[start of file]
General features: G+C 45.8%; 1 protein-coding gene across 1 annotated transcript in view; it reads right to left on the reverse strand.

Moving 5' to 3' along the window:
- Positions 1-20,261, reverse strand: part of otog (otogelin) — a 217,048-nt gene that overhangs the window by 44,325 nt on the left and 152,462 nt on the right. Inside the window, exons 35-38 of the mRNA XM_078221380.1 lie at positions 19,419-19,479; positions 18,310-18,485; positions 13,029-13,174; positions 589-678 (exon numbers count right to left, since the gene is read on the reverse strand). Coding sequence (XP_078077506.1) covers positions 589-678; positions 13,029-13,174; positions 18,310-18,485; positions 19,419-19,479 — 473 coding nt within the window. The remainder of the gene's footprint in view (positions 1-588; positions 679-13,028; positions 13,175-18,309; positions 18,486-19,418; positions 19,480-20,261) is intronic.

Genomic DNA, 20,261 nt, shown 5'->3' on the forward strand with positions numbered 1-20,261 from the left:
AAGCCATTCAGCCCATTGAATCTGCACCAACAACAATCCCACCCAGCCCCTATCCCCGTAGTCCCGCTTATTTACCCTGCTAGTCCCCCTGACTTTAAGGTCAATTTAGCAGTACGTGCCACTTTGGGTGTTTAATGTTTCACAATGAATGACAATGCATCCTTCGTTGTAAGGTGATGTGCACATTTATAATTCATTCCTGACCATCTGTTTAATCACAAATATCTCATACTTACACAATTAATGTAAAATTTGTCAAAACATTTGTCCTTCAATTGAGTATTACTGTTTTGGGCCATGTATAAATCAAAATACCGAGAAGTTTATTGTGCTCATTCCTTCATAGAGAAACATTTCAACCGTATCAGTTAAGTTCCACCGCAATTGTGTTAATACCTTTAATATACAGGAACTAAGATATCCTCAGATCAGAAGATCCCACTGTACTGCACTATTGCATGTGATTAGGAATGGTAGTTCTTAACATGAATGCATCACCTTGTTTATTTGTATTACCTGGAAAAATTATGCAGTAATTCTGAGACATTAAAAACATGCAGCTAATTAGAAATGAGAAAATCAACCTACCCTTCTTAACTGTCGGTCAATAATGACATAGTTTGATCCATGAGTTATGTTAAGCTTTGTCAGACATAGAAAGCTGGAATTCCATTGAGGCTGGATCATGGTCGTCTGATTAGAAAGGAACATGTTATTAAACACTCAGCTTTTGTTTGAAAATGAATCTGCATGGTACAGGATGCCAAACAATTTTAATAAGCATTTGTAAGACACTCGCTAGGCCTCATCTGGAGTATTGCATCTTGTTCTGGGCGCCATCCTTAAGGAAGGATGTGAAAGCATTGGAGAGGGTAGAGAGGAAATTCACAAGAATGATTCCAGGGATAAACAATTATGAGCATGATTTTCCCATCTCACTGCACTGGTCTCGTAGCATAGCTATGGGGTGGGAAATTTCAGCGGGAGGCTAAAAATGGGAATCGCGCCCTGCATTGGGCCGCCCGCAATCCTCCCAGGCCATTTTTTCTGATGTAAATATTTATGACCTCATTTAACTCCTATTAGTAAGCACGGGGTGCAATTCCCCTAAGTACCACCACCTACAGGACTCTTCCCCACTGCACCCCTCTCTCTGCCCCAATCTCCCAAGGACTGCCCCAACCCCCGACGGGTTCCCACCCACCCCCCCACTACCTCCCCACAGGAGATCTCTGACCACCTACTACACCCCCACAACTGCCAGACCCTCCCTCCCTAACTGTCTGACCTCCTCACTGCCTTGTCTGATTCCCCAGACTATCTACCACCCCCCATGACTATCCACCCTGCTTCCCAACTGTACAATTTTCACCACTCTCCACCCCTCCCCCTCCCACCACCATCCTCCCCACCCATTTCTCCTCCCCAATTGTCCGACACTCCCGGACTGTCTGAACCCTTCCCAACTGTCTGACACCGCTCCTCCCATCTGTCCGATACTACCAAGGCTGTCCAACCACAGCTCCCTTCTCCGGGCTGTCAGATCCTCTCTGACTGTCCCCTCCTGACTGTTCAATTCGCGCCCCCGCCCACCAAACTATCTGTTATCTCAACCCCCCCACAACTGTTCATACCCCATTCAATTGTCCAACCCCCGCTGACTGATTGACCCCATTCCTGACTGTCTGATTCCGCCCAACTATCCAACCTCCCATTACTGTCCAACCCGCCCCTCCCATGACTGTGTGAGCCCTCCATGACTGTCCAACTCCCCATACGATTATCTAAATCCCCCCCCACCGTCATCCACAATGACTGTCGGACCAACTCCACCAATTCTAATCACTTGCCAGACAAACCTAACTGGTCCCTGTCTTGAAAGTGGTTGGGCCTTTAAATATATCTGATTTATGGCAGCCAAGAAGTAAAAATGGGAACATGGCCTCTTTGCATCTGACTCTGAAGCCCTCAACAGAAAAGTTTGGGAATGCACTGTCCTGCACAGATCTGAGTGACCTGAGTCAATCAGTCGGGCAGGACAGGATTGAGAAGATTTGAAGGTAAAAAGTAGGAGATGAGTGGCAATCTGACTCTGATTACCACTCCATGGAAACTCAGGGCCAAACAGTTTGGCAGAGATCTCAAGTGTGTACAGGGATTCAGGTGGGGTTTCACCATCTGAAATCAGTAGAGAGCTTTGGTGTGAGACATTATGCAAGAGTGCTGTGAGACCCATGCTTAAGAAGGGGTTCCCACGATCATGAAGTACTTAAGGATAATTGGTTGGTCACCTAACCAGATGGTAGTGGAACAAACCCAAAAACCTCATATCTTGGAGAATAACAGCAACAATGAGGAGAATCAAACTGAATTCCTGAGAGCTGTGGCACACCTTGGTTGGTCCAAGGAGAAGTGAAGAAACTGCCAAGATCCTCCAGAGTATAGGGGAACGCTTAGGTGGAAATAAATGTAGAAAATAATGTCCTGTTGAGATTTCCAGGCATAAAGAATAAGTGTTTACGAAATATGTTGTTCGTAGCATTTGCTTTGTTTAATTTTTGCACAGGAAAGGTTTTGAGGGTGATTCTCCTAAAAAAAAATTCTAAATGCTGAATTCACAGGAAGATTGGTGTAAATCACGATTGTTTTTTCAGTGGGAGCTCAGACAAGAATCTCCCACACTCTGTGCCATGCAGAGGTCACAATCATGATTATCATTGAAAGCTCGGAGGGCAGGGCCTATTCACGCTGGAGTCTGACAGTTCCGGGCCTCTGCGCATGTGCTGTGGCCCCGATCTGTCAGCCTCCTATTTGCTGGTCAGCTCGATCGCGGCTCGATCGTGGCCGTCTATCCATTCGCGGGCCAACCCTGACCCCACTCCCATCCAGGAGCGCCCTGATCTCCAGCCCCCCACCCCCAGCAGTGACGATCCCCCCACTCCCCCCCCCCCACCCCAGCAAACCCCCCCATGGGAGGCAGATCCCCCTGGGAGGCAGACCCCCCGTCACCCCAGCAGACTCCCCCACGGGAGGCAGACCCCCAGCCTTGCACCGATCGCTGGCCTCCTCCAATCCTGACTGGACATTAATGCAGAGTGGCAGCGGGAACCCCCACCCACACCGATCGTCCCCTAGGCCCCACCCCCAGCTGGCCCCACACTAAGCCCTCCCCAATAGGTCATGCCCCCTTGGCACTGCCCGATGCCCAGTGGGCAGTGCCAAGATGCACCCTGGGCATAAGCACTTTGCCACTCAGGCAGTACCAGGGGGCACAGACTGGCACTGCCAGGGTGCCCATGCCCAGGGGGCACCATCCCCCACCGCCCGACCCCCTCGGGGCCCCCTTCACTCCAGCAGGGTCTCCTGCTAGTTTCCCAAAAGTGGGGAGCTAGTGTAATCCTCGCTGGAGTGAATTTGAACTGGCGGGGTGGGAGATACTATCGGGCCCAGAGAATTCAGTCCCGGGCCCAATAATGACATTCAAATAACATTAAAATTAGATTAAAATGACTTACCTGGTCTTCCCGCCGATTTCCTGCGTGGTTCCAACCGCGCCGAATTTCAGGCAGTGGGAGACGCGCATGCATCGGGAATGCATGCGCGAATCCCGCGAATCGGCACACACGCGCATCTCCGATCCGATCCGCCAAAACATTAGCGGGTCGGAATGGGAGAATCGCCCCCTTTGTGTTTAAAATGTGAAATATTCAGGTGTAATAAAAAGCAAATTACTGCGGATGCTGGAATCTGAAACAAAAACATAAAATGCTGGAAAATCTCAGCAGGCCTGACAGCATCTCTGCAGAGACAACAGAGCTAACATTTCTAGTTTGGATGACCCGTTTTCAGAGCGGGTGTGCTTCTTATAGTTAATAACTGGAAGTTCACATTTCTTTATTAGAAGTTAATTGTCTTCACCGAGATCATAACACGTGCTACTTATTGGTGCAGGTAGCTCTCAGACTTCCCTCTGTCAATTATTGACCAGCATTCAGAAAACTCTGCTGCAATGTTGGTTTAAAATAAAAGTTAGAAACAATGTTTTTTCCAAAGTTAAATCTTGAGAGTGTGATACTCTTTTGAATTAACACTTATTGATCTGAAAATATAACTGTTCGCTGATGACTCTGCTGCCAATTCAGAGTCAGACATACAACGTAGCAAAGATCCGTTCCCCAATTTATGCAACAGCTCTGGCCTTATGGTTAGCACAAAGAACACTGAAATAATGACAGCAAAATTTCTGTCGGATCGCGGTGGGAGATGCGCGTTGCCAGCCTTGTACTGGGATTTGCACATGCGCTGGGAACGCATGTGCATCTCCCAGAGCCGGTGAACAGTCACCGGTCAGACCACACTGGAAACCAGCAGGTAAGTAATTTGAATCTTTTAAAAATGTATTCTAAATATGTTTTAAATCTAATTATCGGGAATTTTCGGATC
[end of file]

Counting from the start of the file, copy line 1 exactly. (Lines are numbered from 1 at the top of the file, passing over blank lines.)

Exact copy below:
General features: G+C 45.8%; 1 protein-coding gene across 1 annotated transcript in view; it reads right to left on the reverse strand.